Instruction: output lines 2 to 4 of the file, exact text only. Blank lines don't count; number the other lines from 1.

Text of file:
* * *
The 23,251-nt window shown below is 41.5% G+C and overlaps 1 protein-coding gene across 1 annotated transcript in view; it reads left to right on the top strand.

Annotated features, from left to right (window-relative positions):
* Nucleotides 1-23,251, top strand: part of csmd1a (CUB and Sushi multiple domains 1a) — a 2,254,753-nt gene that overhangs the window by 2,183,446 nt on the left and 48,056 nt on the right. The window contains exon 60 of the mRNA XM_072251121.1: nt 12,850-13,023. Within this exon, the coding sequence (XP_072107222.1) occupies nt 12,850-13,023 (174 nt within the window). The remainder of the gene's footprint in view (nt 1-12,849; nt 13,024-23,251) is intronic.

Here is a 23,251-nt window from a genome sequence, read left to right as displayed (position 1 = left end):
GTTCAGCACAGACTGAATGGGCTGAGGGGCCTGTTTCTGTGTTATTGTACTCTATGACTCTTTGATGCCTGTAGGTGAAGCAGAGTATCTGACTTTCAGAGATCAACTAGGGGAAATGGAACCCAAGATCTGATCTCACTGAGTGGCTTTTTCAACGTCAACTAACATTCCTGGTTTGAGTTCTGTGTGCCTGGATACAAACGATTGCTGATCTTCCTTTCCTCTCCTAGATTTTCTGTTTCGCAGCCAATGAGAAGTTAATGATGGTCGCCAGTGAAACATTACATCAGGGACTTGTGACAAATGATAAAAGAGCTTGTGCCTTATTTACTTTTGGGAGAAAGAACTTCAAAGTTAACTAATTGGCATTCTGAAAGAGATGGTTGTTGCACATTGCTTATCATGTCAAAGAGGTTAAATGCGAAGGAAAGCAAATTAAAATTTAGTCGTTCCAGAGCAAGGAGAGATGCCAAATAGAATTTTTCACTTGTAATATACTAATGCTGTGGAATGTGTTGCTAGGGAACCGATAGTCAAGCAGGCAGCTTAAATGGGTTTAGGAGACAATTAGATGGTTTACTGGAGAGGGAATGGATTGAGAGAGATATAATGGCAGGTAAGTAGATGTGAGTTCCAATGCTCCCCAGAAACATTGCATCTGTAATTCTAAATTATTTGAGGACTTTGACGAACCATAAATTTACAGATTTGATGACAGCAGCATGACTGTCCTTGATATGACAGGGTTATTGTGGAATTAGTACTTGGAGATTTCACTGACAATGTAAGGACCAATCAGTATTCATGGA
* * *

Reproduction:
Annotated features, from left to right (window-relative positions):
* Nucleotides 1-23,251, top strand: part of csmd1a (CUB and Sushi multiple domains 1a) — a 2,254,753-nt gene that overhangs the window by 2,183,446 nt on the left and 48,056 nt on the right. The window contains exon 60 of the mRNA XM_072251121.1: nt 12,850-13,023. Within this exon, the coding sequence (XP_072107222.1) occupies nt 12,850-13,023 (174 nt within the window). The remainder of the gene's footprint in view (nt 1-12,849; nt 13,024-23,251) is intronic.

Here is a 23,251-nt window from a genome sequence, read left to right as displayed (position 1 = left end):